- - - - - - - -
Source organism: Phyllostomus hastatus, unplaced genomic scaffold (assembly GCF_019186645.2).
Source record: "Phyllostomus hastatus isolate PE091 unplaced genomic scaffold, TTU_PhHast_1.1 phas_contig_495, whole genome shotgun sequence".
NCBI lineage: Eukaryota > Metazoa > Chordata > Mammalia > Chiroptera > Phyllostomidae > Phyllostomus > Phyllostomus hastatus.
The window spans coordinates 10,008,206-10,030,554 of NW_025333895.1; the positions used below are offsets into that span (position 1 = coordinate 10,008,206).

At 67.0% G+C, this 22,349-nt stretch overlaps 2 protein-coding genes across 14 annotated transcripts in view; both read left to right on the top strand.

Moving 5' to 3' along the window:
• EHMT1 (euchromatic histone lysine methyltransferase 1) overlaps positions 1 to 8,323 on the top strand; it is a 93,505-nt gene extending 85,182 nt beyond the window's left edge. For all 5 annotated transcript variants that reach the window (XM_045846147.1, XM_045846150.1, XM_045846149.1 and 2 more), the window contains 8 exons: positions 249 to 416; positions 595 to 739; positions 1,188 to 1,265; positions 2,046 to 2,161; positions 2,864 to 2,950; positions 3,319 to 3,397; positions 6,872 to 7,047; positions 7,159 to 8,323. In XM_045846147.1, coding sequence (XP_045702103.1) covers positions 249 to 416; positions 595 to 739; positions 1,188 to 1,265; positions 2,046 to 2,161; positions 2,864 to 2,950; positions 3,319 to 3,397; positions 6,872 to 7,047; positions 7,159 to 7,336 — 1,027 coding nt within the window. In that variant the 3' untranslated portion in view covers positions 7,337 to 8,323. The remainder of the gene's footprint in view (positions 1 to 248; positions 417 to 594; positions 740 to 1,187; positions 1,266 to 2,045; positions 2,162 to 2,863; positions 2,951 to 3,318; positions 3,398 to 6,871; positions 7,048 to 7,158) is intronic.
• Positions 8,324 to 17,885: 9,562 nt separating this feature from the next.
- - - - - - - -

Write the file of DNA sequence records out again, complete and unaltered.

Source organism: Phyllostomus hastatus, unplaced genomic scaffold (assembly GCF_019186645.2).
Source record: "Phyllostomus hastatus isolate PE091 unplaced genomic scaffold, TTU_PhHast_1.1 phas_contig_495, whole genome shotgun sequence".
NCBI lineage: Eukaryota > Metazoa > Chordata > Mammalia > Chiroptera > Phyllostomidae > Phyllostomus > Phyllostomus hastatus.
The window spans coordinates 10,008,206-10,030,554 of NW_025333895.1; the positions used below are offsets into that span (position 1 = coordinate 10,008,206).

At 67.0% G+C, this 22,349-nt stretch overlaps 2 protein-coding genes across 14 annotated transcripts in view; both read left to right on the top strand.

Moving 5' to 3' along the window:
• EHMT1 (euchromatic histone lysine methyltransferase 1) overlaps positions 1 to 8,323 on the top strand; it is a 93,505-nt gene extending 85,182 nt beyond the window's left edge. For all 5 annotated transcript variants that reach the window (XM_045846147.1, XM_045846150.1, XM_045846149.1 and 2 more), the window contains 8 exons: positions 249 to 416; positions 595 to 739; positions 1,188 to 1,265; positions 2,046 to 2,161; positions 2,864 to 2,950; positions 3,319 to 3,397; positions 6,872 to 7,047; positions 7,159 to 8,323. In XM_045846147.1, coding sequence (XP_045702103.1) covers positions 249 to 416; positions 595 to 739; positions 1,188 to 1,265; positions 2,046 to 2,161; positions 2,864 to 2,950; positions 3,319 to 3,397; positions 6,872 to 7,047; positions 7,159 to 7,336 — 1,027 coding nt within the window. In that variant the 3' untranslated portion in view covers positions 7,337 to 8,323. The remainder of the gene's footprint in view (positions 1 to 248; positions 417 to 594; positions 740 to 1,187; positions 1,266 to 2,045; positions 2,162 to 2,863; positions 2,951 to 3,318; positions 3,398 to 6,871; positions 7,048 to 7,158) is intronic.
• Positions 8,324 to 17,885: 9,562 nt separating this feature from the next.